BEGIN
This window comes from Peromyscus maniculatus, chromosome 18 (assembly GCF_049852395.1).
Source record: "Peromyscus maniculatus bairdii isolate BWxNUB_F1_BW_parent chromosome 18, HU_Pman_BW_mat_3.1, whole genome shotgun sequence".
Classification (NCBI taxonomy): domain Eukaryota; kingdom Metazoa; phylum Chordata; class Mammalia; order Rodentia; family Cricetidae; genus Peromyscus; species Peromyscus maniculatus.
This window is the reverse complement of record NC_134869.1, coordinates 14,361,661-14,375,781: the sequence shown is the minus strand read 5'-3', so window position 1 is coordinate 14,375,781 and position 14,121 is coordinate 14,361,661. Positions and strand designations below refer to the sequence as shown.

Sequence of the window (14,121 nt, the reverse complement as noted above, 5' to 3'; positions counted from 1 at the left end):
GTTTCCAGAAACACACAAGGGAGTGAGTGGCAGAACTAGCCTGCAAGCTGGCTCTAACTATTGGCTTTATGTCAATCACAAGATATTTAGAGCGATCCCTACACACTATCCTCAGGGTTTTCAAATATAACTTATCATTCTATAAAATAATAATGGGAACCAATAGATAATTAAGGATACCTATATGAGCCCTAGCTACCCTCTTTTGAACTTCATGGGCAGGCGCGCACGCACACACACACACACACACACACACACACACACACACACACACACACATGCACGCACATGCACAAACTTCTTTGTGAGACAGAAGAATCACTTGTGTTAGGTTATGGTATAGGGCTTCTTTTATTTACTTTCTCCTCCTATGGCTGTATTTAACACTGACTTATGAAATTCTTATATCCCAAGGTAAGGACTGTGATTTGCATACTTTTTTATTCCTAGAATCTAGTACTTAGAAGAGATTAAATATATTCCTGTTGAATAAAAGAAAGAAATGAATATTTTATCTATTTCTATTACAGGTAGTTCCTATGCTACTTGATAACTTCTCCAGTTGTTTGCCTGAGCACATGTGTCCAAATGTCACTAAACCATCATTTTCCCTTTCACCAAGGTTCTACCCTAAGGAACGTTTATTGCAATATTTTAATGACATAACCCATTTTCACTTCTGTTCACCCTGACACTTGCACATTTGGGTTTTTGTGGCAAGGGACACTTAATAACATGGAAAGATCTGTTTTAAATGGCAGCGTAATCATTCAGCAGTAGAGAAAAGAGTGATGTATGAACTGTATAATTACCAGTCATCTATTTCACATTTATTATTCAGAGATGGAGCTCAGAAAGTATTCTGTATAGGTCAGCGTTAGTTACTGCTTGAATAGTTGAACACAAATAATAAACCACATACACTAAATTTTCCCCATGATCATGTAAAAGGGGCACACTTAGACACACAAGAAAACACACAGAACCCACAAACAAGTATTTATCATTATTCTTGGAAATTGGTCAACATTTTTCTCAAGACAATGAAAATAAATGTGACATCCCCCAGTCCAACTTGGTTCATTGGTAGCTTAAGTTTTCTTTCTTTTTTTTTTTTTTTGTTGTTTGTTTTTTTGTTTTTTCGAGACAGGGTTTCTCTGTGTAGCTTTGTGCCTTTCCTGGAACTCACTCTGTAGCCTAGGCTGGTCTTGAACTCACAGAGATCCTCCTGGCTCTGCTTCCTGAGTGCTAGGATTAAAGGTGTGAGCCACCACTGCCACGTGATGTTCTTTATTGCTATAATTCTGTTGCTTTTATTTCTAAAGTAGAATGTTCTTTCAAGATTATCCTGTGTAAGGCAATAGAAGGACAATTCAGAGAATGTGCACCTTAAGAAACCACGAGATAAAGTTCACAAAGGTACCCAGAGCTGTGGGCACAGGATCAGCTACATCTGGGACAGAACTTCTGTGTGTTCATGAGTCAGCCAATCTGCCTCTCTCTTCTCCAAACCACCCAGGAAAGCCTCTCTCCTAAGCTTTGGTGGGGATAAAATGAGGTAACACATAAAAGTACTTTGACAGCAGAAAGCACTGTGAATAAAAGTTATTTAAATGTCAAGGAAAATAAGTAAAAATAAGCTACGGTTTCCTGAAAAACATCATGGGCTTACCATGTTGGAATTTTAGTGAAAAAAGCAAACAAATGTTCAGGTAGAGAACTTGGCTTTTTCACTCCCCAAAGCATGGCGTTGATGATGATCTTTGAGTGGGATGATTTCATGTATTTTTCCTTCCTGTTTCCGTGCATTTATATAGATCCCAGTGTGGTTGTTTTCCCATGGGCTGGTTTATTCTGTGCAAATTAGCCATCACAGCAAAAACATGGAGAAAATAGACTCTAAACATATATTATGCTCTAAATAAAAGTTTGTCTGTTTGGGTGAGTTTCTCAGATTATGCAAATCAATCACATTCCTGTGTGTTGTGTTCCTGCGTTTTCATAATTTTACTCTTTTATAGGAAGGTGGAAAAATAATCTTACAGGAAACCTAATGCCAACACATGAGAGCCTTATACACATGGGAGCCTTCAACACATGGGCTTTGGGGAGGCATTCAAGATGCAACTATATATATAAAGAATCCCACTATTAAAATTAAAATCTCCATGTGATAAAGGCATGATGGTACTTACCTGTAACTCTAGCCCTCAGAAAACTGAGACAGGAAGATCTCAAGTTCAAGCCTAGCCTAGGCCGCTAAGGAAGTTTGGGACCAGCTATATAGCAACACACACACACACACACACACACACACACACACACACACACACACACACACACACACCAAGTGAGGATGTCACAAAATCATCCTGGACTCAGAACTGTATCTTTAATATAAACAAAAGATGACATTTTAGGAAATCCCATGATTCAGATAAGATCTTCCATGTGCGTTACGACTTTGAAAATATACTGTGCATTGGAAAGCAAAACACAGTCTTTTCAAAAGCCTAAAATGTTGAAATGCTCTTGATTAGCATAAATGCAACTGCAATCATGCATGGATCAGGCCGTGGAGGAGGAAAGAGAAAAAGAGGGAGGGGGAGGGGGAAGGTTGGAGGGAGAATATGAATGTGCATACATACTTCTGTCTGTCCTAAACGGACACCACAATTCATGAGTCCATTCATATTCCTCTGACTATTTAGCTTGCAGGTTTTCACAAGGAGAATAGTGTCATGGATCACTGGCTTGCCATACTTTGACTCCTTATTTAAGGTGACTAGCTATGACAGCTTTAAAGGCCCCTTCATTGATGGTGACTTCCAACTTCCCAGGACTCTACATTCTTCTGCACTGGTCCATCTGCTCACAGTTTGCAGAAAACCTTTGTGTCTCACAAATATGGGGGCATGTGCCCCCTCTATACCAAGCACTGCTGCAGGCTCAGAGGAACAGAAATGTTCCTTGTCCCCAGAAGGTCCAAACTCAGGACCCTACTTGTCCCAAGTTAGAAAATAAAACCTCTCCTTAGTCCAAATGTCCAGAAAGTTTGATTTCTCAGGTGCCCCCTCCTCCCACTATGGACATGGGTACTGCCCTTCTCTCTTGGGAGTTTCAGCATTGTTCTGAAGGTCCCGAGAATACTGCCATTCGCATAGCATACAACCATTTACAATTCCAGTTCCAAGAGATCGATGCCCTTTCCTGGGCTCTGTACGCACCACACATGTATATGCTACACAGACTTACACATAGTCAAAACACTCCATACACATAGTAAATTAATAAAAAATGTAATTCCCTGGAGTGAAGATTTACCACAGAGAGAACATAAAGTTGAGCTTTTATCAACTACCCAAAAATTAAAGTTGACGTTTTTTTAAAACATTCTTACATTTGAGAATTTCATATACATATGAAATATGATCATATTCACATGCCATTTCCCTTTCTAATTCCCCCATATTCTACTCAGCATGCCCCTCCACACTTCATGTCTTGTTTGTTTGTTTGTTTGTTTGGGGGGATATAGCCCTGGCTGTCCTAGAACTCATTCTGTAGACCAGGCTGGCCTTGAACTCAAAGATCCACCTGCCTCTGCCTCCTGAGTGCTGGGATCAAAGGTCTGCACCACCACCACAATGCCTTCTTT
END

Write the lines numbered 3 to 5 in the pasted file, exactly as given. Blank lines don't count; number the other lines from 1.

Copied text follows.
Classification (NCBI taxonomy): domain Eukaryota; kingdom Metazoa; phylum Chordata; class Mammalia; order Rodentia; family Cricetidae; genus Peromyscus; species Peromyscus maniculatus.
This window is the reverse complement of record NC_134869.1, coordinates 14,361,661-14,375,781: the sequence shown is the minus strand read 5'-3', so window position 1 is coordinate 14,375,781 and position 14,121 is coordinate 14,361,661. Positions and strand designations below refer to the sequence as shown.

Sequence of the window (14,121 nt, the reverse complement as noted above, 5' to 3'; positions counted from 1 at the left end):